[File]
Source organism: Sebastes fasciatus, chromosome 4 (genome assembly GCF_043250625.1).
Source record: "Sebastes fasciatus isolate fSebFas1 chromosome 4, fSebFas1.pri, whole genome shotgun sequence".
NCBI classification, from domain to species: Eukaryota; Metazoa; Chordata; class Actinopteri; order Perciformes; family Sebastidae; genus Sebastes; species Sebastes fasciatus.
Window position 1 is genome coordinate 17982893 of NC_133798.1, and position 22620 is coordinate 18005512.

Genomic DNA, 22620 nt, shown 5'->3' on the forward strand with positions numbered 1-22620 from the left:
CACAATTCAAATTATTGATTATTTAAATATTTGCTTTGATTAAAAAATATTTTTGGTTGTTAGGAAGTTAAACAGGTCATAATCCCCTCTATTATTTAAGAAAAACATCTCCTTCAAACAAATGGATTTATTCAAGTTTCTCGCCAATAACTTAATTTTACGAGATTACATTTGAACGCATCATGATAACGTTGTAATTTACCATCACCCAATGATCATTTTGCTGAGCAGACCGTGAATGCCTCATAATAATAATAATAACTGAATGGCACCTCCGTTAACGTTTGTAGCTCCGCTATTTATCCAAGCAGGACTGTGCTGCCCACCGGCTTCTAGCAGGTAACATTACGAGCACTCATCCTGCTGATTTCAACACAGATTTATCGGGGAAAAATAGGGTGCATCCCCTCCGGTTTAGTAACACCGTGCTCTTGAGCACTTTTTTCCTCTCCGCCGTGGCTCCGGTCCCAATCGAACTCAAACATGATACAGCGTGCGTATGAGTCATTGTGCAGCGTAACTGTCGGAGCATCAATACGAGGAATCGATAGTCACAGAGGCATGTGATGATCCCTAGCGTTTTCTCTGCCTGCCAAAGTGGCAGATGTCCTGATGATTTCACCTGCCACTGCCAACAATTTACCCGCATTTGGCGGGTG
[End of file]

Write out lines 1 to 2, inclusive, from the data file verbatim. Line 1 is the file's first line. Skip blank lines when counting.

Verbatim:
Source organism: Sebastes fasciatus, chromosome 4 (genome assembly GCF_043250625.1).
Source record: "Sebastes fasciatus isolate fSebFas1 chromosome 4, fSebFas1.pri, whole genome shotgun sequence".